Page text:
C-141 flies last mission from combat zone
By Maj. Ted Theopolos, 445th Airlift Wing Public Affairs
/ Published September 27, 2005
WRIGHT-PATTERSON AIR FORCE BASE, Ohio (AFPN) -- For the last time in its long career, a C-141 Starlifter aircraft will fly military patients out of a war zone Sept. 30.
The flight from Iraq will end a five-day mission to the Middle East for the airlift plane from the 445th Airlift Wing here. The aircraft first started airlifting the sick and wounded from combat zones more than 40 years ago in Southeast Asia.
The Starlifter took cargo to Europe before its historic last mission out of the Middle East in support of Operation Iraqi Freedom. Medics will continue their aeromedical role on other types of aircraft, such as the C-17A Globemaster III or C-5 Galaxy.
“Many of our missions aboard the C-141 were to Vietnam in the 60s and early 70s to carry patients and human remains back -- just as we do now,” said Chief Master Sgt. Richard Hays, the wing’s chief loadmaster.
“I will really miss the plane and the mission as I will be retiring with the airplane,” the chief said. “Since this is the only thing I’ve done for 36 years, it has been my life. I will miss it immeasurably.”
Wing reservists began flying C-141 aeromedical evacuation missions in support of the Global War on Terrorism more than two-and-a-half years ago. In the beginning, the aircraft flew an average of six to seven times a week.
To keep up the pace, the 459th Airlift Wing from Andrews Air Force Base, Md., and the 452nd Air Mobility Wing from March Air Reserve Base, Calif., joined the fray with their C-141s. However, two years ago the Andrews AFB unit converted to KC-135 tankers. By the end of last year, the March ARC unit was down to a handful of C-141s in preparation for receiving C-17s.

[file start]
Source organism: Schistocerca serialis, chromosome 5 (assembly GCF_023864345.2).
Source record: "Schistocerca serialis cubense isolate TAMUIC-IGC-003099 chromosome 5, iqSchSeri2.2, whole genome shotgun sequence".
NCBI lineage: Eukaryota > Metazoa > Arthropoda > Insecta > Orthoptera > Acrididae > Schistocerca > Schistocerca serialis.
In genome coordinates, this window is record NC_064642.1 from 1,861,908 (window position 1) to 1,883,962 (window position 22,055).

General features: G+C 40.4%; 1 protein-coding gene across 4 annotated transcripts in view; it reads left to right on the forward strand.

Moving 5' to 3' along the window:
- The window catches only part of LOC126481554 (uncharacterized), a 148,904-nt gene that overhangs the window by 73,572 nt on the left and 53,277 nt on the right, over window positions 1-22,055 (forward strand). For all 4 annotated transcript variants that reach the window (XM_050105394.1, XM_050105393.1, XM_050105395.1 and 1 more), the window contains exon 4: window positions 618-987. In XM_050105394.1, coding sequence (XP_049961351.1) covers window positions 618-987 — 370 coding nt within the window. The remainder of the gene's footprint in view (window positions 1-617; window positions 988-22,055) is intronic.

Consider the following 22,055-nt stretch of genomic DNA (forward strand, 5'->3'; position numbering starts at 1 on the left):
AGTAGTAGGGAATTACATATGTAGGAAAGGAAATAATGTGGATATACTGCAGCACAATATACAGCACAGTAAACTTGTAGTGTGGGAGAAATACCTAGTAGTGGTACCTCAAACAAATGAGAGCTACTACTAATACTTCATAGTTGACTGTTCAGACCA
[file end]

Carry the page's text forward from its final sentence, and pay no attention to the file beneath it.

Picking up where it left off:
The 445th AW is the last C-141 operational wing in the Air Force and it is converting to C-5s. The first of 11 C-5 Galaxy aircraft will arrive Oct. 3 -- three days after the last C-141 OIF mission is scheduled to land back at Wright-Patterson.
“I’m looking forward to flying a larger aircraft,” said 1st Lt. Eric Palichat, a 356th Airlift Squadron pilot. The lieutenant was activated in February 2004 and has flown into Iraq more than 30 times on aeromedical missions.
“We’ll miss the C-141, but I’m looking forward to flying missions on the C-5,” he added. “I just wish we were getting more of them.”
Since 2002, C-141s have flown more than 2,000 combat sorties and moved more than 70 million pounds of war-fighting material.
More importantly the aircraft have transported more than 70 percent of the sick, injured or wounded out of the Middle East. The 445th AW has been flying these missions four times a week for the past year. Reservists supporting this life-saving mission from aircrews to maintenance, aerial port and life support members will deactivate soon after the last OIF mission. A few will then be activated to support other aircraft types.
After Sept. 30, wing aircrews will continue flying C-141s, mostly inside the borders of the continental United States, until spring of 2006 when the last C-141 will fly out of the Air Force inventory and into aviation history books.
“The C-141 has proven its aeromedical evacuation role through the test of time,” said Tech. Sgt. Larry Davis, an 445th Aeromedical Evacuation Squadron aeromedical technician.
“We’ll be training primarily on C-130s now,” he said. “Good aircraft but they don’t hold as many patients as a C-141. The C-17 will be more comfortable for the patients, but it will have to prove itself.” (Courtesy of AFRC News Service)